Full disclosure: I went through a serious Somerset Maugham period around my senior year in high school and read everything I could find: Of Human Bondage (read several times), Cakes and Ale (ditto, and I didn’t even know that Hardy was supposed to be the basis), The Moon and Sixpence (I did know about Paul Gauguin), The Painted Veil, The Razor’s Edge; much later, I read Liza of Lambeth. I didn’t know until later that Maugham is supposed to be “at the very front row of the second rate,” as he put it.

The “secret lives” part sounds like something the publisher put in to boost sales, but this is a deeply researched biography and an engaging one to read. Maugham’s bisexuality is apparently the “secret” but doesn’t seem to have been terribly secret back in the day, and it seems even less so now. What I hadn’t known about was his successful career as a playwright, his espionage activities, since I’d never read the Ashenden stories, his later travels in the South Seas, and his later life more generally. Along the way Hastings uncovers blackmail payments, possible sexual abuse, and some very frank letters. Maugham seems to have kept a compartmentalized and well-ordered life but then chosen partners that would blow it up with lots of drama–his wife, Syrie, the decorator; and his partner, Gerald Haxton. Here’s David Leavitt’s NYTimes review:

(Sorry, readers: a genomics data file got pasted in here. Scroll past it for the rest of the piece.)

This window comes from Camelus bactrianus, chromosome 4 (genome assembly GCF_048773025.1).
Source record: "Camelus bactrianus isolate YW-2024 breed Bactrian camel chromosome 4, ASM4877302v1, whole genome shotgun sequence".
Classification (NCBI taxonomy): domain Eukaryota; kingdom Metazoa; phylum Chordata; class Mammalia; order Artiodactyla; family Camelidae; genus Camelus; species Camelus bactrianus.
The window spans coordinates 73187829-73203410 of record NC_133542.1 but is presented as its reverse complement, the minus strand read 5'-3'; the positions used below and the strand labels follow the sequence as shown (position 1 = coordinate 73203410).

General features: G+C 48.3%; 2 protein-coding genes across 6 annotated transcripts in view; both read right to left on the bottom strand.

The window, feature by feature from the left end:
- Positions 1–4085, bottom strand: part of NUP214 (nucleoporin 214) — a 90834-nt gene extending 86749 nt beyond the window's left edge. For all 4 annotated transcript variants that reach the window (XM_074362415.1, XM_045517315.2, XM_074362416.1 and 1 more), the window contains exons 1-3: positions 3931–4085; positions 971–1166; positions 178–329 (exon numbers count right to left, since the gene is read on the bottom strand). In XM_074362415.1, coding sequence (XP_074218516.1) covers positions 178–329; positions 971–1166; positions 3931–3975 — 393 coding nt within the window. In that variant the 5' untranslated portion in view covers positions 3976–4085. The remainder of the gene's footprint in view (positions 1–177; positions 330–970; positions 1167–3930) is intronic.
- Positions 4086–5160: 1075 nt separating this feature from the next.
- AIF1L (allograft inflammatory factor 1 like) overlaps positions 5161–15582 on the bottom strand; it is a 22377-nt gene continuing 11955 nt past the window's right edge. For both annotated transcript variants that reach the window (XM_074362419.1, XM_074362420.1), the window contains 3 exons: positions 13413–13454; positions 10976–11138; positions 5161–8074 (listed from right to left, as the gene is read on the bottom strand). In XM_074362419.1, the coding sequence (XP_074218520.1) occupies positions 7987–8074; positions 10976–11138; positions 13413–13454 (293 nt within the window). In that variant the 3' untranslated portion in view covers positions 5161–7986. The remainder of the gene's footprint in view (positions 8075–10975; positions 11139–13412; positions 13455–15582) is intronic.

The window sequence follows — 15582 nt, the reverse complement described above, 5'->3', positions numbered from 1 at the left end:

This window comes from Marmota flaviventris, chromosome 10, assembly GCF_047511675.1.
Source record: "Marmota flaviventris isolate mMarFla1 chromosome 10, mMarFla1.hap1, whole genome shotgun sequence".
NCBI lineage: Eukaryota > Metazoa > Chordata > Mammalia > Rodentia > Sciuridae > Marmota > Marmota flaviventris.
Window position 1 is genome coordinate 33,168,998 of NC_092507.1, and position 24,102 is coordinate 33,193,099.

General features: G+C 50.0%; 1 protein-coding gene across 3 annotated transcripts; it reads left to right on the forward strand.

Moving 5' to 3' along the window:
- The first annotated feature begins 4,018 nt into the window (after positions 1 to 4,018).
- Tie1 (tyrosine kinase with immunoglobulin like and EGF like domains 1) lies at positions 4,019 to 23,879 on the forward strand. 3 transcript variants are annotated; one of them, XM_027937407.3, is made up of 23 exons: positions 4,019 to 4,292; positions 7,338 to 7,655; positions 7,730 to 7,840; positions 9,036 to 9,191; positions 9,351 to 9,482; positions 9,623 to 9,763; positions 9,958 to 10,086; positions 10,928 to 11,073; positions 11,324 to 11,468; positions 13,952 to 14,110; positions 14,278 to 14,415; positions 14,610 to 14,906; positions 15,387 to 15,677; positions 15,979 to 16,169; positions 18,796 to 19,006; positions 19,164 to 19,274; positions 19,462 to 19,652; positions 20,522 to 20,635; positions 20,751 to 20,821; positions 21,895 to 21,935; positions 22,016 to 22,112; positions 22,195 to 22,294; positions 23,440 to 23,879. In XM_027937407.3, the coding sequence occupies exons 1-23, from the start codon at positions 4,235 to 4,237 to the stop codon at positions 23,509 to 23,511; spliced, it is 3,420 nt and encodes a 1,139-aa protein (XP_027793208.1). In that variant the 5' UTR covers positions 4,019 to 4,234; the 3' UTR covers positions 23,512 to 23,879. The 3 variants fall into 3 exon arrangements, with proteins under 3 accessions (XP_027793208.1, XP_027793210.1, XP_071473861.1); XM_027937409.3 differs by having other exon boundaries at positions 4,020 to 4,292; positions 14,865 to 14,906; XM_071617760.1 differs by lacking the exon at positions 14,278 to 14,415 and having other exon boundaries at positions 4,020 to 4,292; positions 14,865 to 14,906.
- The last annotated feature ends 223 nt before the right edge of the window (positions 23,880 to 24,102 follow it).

To put it in Hollywood terms: if you’re picturing the urbane but kindly Maugham figure portrayed by Herbert Marshall in a couple of movies, you’d be disappointed. Clifton Webb in Laura and just about everything else is much nearer the mark.

outlawsCharlotte Gordon, Romantic Outlaws: The Extraordinary Lives of Mary Wollstonecraft and Mary Shelley